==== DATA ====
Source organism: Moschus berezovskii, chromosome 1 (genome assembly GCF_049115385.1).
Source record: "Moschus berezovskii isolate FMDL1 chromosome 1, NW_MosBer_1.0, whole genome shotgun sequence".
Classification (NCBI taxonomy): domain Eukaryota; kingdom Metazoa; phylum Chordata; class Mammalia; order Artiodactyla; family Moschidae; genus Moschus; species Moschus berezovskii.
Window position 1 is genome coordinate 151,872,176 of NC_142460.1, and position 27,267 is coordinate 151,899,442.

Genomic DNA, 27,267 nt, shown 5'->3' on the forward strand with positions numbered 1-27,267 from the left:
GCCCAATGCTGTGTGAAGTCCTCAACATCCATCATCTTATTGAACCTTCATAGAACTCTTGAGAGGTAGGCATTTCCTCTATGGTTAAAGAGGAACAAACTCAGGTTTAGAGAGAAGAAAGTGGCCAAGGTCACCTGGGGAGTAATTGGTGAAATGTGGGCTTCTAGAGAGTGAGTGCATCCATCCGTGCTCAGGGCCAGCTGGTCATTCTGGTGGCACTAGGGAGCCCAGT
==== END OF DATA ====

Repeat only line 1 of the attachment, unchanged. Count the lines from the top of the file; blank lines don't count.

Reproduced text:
Source organism: Moschus berezovskii, chromosome 1 (genome assembly GCF_049115385.1).